The Best Thing for Back Pain is Actually More Movement

Roughly 80 percent of Americans have back pain at some point in their lives. Historically, many of those people were told that, barring a specific, treatable injury, there’s one prescription for back pain: rest. But research today tells us that the answer is actually just the opposite.

“The advice to rest and not stress your back runs counter to what we now understand to be the best course of action,” says Eric Robertson, a spokesperson for the American Physical Therapy Association and an associate professor of clinical physical therapy at University of Utah and University of Southern California. One of the main issues that physical therapists and physicians alike have run into is that we don’t actually know what causes the pain.

Pain in any muscle can come from being too tight or stiff, but it could also be from a weakness or if it’s not moving in the right way, explains Robertson. Like a car, he says, if there’s one weak spot other parts of the vehicle are going to wear down more quickly—and that’s where you can get pain.

Strengthening your core and back muscles, then, can be incredibly helpful in treating and preventing back pain. And the good news is that you don’t need to do serious weight training to see benefits. The more you move generally, the less likely you are to have pain.

“Standing frequently throughout the day, walking or pacing whenever feasible, and stretching the hips, hamstrings, and hip flexors regularly are a good way to be proactive in preventing these issues,” says Lauren Shroyer, Senior Director of Product Development and a Certified Athletic Trainer (ATC) at the American Council on Exercise. Robertson agrees.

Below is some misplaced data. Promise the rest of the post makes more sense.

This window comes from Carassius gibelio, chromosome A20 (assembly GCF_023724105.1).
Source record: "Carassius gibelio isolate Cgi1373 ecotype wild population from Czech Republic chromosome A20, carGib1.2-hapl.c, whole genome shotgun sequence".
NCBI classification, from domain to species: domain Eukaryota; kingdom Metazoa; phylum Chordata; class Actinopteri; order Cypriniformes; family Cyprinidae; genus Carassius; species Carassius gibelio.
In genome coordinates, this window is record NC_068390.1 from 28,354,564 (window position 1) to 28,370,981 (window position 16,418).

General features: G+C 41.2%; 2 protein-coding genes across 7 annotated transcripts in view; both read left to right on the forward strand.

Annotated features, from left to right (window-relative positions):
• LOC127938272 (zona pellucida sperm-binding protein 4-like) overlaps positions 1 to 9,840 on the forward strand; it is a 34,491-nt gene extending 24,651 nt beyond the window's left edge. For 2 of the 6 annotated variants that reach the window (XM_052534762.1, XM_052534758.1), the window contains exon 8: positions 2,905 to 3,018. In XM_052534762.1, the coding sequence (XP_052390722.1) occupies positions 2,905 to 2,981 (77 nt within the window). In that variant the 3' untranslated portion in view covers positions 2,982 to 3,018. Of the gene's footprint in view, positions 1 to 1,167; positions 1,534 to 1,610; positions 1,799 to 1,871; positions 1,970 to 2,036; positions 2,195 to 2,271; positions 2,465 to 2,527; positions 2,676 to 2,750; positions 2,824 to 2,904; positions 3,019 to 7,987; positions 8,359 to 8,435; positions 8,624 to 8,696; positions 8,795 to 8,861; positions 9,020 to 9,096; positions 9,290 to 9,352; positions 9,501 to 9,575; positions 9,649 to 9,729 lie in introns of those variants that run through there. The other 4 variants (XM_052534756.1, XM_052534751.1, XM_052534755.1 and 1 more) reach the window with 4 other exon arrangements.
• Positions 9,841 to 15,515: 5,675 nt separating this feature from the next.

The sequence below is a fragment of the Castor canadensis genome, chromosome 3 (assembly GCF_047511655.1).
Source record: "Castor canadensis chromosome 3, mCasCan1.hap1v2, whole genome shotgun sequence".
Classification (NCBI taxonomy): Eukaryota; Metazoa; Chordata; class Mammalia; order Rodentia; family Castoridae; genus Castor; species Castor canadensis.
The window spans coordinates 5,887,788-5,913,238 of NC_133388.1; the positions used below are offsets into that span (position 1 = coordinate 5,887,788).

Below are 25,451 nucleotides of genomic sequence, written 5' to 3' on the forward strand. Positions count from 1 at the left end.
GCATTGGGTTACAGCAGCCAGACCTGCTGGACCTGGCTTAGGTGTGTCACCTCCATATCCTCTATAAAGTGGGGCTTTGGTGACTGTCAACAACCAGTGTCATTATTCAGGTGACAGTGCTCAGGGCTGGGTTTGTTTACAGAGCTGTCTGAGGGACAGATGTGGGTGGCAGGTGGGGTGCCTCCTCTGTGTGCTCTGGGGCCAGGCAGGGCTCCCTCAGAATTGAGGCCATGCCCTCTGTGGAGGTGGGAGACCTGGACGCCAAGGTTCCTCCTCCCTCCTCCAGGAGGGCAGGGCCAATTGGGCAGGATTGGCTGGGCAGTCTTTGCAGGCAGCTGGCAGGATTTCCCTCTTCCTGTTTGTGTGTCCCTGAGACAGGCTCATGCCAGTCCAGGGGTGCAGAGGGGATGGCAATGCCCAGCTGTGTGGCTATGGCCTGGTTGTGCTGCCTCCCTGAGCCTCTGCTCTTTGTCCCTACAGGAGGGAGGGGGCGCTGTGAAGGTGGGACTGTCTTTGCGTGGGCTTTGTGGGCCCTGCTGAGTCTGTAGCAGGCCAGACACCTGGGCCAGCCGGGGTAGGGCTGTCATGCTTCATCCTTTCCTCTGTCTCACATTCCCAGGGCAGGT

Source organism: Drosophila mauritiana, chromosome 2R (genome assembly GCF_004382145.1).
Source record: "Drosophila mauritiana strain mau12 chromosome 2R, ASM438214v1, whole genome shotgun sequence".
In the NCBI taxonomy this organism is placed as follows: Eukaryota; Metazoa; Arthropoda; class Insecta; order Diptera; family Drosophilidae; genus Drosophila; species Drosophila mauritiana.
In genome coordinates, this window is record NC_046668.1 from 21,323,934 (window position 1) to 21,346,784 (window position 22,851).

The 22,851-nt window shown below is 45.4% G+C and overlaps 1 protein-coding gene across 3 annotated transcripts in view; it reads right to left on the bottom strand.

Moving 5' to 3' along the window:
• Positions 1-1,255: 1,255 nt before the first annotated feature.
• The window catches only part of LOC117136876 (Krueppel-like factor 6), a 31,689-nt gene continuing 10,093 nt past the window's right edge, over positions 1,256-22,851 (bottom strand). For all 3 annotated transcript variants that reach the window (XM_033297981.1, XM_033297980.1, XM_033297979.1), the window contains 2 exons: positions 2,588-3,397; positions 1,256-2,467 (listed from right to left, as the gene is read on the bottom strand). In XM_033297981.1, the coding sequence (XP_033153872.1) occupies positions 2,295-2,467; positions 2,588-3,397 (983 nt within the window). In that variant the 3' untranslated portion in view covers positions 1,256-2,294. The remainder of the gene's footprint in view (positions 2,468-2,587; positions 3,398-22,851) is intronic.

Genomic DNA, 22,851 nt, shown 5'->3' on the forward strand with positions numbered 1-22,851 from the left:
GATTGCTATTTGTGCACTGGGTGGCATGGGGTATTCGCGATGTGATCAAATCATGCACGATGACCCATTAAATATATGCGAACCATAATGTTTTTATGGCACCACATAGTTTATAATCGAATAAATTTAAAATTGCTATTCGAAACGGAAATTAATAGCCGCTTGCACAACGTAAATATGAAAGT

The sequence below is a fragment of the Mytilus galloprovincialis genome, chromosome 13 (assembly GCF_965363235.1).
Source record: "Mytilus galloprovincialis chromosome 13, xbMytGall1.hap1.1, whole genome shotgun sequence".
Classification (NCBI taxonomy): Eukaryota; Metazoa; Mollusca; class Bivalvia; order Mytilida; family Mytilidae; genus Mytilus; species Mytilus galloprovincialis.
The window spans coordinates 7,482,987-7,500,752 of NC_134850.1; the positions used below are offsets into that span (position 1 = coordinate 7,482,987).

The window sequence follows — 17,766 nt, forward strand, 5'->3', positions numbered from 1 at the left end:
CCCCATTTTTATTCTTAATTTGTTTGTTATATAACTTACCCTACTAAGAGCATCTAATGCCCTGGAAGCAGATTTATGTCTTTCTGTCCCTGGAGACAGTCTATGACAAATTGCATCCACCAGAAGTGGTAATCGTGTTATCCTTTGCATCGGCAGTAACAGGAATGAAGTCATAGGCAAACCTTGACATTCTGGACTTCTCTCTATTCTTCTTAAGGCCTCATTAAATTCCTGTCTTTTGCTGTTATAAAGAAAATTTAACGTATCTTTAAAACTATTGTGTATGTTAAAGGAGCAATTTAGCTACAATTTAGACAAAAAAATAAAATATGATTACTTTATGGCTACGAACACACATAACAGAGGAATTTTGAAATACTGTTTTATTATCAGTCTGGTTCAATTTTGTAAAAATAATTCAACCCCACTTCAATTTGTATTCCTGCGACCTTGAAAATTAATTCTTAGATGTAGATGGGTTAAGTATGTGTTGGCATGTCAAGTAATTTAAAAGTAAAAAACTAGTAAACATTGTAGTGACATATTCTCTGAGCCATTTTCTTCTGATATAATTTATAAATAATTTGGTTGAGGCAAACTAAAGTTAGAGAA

He says walking is one of the best exercises for back pain, since it’s non-load bearing and easy to do—but even just moving more overall is going to be helpful (and research backs him up). Back pain can often be the predictable result of a sedentary lifestyle that more and more Americans have, so it may not take much movement to increase strength in the core and back enough to relieve pain.

Still, lifting may be able to help even more. Studies suggest that even low-levels of strength training can improve back pain. Discomfort in the back can often be the result of weaknesses elsewhere, like the gluteal muscles and adductors, both of which are in your hips and legs. Strengthening those muscles with exercises like squats, leg presses, or any single leg movement, can help with the pain, Robertson says.